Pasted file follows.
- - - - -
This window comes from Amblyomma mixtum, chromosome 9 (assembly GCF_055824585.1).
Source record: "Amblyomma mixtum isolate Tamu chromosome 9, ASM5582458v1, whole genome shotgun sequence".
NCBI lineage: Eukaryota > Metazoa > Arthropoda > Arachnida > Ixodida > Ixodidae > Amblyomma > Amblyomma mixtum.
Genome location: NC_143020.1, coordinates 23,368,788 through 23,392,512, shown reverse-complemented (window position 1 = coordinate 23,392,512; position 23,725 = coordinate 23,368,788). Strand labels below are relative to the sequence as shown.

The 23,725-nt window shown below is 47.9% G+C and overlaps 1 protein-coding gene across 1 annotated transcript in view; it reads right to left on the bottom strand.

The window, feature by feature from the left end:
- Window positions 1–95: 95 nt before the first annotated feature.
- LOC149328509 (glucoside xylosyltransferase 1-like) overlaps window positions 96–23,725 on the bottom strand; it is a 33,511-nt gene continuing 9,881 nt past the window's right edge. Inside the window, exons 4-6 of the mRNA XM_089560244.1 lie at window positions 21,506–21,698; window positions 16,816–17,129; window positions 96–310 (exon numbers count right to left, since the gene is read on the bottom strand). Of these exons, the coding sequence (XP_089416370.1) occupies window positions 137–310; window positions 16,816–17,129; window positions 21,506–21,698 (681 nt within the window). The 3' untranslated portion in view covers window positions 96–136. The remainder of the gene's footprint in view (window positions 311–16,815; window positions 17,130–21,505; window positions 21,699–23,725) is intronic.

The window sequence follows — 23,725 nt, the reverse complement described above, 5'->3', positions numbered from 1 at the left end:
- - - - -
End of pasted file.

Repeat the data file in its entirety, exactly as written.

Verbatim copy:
This window comes from Amblyomma mixtum, chromosome 9 (assembly GCF_055824585.1).
Source record: "Amblyomma mixtum isolate Tamu chromosome 9, ASM5582458v1, whole genome shotgun sequence".
NCBI lineage: Eukaryota > Metazoa > Arthropoda > Arachnida > Ixodida > Ixodidae > Amblyomma > Amblyomma mixtum.
Genome location: NC_143020.1, coordinates 23,368,788 through 23,392,512, shown reverse-complemented (window position 1 = coordinate 23,392,512; position 23,725 = coordinate 23,368,788). Strand labels below are relative to the sequence as shown.

The 23,725-nt window shown below is 47.9% G+C and overlaps 1 protein-coding gene across 1 annotated transcript in view; it reads right to left on the bottom strand.

The window, feature by feature from the left end:
- Window positions 1–95: 95 nt before the first annotated feature.
- LOC149328509 (glucoside xylosyltransferase 1-like) overlaps window positions 96–23,725 on the bottom strand; it is a 33,511-nt gene continuing 9,881 nt past the window's right edge. Inside the window, exons 4-6 of the mRNA XM_089560244.1 lie at window positions 21,506–21,698; window positions 16,816–17,129; window positions 96–310 (exon numbers count right to left, since the gene is read on the bottom strand). Of these exons, the coding sequence (XP_089416370.1) occupies window positions 137–310; window positions 16,816–17,129; window positions 21,506–21,698 (681 nt within the window). The 3' untranslated portion in view covers window positions 96–136. The remainder of the gene's footprint in view (window positions 311–16,815; window positions 17,130–21,505; window positions 21,699–23,725) is intronic.

The window sequence follows — 23,725 nt, the reverse complement described above, 5'->3', positions numbered from 1 at the left end: